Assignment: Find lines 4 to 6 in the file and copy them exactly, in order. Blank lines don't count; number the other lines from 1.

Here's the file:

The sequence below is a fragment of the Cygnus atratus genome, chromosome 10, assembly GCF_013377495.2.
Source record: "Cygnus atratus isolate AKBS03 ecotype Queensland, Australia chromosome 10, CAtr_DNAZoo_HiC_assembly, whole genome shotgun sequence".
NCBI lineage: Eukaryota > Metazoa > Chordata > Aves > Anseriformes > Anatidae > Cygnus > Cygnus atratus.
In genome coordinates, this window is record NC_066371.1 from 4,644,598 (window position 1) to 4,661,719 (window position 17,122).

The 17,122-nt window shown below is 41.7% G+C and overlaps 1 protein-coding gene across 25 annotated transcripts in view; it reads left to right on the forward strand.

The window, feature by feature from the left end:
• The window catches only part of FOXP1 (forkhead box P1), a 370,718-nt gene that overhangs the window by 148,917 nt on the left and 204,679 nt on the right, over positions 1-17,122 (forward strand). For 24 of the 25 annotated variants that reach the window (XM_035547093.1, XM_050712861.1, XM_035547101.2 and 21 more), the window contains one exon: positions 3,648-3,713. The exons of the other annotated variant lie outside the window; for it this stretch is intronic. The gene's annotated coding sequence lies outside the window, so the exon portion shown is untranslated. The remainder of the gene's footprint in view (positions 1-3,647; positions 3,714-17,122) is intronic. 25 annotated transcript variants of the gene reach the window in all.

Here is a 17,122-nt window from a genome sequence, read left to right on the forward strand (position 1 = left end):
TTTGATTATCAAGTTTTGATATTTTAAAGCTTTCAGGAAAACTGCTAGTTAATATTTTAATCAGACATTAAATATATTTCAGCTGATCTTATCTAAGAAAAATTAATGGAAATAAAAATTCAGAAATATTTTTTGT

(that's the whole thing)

In genome coordinates, this window is record NC_066371.1 from 4,644,598 (window position 1) to 4,661,719 (window position 17,122).

The 17,122-nt window shown below is 41.7% G+C and overlaps 1 protein-coding gene across 25 annotated transcripts in view; it reads left to right on the forward strand.

The window, feature by feature from the left end: